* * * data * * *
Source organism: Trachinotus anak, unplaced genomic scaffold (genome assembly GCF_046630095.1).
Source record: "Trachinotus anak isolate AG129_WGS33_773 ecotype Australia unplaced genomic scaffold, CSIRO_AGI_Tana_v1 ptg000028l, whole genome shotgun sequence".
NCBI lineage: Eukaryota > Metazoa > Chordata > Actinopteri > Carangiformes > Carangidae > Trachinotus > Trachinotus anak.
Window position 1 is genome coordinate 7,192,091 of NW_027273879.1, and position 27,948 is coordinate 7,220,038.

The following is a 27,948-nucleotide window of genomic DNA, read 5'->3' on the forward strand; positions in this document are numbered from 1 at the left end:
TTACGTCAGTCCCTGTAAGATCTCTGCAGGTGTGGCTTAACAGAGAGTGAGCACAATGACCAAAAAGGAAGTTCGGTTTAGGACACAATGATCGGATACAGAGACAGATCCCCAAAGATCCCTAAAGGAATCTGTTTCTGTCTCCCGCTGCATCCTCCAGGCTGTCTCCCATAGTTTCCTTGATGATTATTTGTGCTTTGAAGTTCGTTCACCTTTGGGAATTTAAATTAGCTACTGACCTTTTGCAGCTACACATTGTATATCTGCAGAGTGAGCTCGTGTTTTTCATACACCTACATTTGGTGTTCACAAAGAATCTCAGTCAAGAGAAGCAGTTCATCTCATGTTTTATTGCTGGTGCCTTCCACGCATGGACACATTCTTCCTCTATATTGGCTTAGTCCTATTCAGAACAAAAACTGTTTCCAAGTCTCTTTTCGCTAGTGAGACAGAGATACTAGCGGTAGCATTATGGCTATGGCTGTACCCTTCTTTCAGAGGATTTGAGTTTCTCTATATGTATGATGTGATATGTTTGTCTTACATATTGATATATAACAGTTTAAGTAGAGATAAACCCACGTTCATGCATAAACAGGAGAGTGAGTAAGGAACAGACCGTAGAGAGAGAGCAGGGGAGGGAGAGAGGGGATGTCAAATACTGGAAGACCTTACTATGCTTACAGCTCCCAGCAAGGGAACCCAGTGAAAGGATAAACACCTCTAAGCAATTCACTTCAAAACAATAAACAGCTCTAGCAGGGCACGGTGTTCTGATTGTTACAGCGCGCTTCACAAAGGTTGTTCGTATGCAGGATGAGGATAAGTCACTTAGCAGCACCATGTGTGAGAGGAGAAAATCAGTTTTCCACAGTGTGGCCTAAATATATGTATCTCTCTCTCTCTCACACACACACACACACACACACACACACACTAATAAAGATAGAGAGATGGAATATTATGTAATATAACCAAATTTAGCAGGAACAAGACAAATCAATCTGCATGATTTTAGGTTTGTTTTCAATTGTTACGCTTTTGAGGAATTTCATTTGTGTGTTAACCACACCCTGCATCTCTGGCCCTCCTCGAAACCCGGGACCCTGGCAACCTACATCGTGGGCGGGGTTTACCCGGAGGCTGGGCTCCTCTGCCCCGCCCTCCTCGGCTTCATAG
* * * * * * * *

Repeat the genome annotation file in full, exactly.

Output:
Source organism: Trachinotus anak, unplaced genomic scaffold (genome assembly GCF_046630095.1).
Source record: "Trachinotus anak isolate AG129_WGS33_773 ecotype Australia unplaced genomic scaffold, CSIRO_AGI_Tana_v1 ptg000028l, whole genome shotgun sequence".
NCBI lineage: Eukaryota > Metazoa > Chordata > Actinopteri > Carangiformes > Carangidae > Trachinotus > Trachinotus anak.
Window position 1 is genome coordinate 7,192,091 of NW_027273879.1, and position 27,948 is coordinate 7,220,038.

The following is a 27,948-nucleotide window of genomic DNA, read 5'->3' on the forward strand; positions in this document are numbered from 1 at the left end:
TTACGTCAGTCCCTGTAAGATCTCTGCAGGTGTGGCTTAACAGAGAGTGAGCACAATGACCAAAAAGGAAGTTCGGTTTAGGACACAATGATCGGATACAGAGACAGATCCCCAAAGATCCCTAAAGGAATCTGTTTCTGTCTCCCGCTGCATCCTCCAGGCTGTCTCCCATAGTTTCCTTGATGATTATTTGTGCTTTGAAGTTCGTTCACCTTTGGGAATTTAAATTAGCTACTGACCTTTTGCAGCTACACATTGTATATCTGCAGAGTGAGCTCGTGTTTTTCATACACCTACATTTGGTGTTCACAAAGAATCTCAGTCAAGAGAAGCAGTTCATCTCATGTTTTATTGCTGGTGCCTTCCACGCATGGACACATTCTTCCTCTATATTGGCTTAGTCCTATTCAGAACAAAAACTGTTTCCAAGTCTCTTTTCGCTAGTGAGACAGAGATACTAGCGGTAGCATTATGGCTATGGCTGTACCCTTCTTTCAGAGGATTTGAGTTTCTCTATATGTATGATGTGATATGTTTGTCTTACATATTGATATATAACAGTTTAAGTAGAGATAAACCCACGTTCATGCATAAACAGGAGAGTGAGTAAGGAACAGACCGTAGAGAGAGAGCAGGGGAGGGAGAGAGGGGATGTCAAATACTGGAAGACCTTACTATGCTTACAGCTCCCAGCAAGGGAACCCAGTGAAAGGATAAACACCTCTAAGCAATTCACTTCAAAACAATAAACAGCTCTAGCAGGGCACGGTGTTCTGATTGTTACAGCGCGCTTCACAAAGGTTGTTCGTATGCAGGATGAGGATAAGTCACTTAGCAGCACCATGTGTGAGAGGAGAAAATCAGTTTTCCACAGTGTGGCCTAAATATATGTATCTCTCTCTCTCTCACACACACACACACACACACACACACACACTAATAAAGATAGAGAGATGGAATATTATGTAATATAACCAAATTTAGCAGGAACAAGACAAATCAATCTGCATGATTTTAGGTTTGTTTTCAATTGTTACGCTTTTGAGGAATTTCATTTGTGTGTTAACCACACCCTGCATCTCTGGCCCTCCTCGAAACCCGGGACCCTGGCAACCTACATCGTGGGCGGGGTTTACCCGGAGGCTGGGCTCCTCTGCCCCGCCCTCCTCGGCTTCATAG